One of the most ubiquitous non-vitamin antioxidants is glutathione, which I am personally fond of, because my graduate research focused on it. Glutathione’s depletion is clearly associated with aging, toxins, and disease, and boosting cell’s production of it often improves the outcome of the situation. When consumed orally, glutathione is broken down, and is no longer glutathione anymore. Too bad! However, some of its constituents and related molecules (cysteine and N-acetyl cysteine,) often increase glutathione production in situations where glutathione is already depleted. One of my jobs, in graduate school, was to synthesize glutathione-boosting drugs. These drugs did help prevent the customary liver destruction caused by an overdose of acetaminophen, and I remain impressed by glutathione for this and several other reasons.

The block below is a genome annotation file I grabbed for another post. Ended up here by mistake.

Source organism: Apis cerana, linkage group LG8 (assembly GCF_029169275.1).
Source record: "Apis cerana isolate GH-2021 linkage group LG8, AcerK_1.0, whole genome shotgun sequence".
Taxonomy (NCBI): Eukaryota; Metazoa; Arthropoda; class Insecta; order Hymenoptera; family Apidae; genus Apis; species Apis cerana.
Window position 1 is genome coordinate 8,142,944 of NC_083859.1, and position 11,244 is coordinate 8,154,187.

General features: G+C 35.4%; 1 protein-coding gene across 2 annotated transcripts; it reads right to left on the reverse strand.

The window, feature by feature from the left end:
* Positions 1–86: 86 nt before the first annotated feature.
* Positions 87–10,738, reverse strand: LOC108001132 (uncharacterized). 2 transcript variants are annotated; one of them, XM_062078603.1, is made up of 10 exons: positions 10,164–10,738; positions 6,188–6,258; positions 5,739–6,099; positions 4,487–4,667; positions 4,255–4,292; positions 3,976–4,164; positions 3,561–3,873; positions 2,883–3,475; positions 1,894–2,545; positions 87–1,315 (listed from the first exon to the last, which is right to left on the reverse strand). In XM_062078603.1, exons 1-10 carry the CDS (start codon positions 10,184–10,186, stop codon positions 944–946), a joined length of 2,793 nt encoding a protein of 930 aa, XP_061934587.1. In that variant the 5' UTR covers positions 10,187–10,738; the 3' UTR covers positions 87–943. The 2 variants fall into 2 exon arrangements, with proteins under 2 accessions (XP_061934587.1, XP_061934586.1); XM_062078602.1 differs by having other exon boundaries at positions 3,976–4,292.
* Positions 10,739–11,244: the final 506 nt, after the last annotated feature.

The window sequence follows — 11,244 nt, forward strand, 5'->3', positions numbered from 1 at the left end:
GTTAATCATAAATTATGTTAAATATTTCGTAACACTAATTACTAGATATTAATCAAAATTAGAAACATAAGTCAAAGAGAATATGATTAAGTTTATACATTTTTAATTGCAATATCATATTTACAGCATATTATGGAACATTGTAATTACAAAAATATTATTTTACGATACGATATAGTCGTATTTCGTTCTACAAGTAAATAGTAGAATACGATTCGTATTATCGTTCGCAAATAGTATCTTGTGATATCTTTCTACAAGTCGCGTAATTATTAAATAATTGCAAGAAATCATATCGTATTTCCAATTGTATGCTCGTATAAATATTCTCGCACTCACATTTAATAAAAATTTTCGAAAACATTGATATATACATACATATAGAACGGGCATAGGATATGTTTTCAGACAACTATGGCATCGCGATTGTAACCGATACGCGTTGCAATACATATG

The association of other cellular antioxidants and oxidant-destroying enzymes is very often associated with positive outcome in studies, as well, and these studies are far too numerous for me to mention here. Bear in mind that some studies do fail to link antioxidants with positive outcome. However, fewer studies actually show a negative outcome. A popular theory for how regular exercise maintains good health involves oxygen. Exercise subjects cells to mild oxidative stress, which stimulates antioxidant defense systems. The suggestion that dosing oneself with antioxidants could slow down the aging process seems logical, at least, but just because something seems logical does not make it true!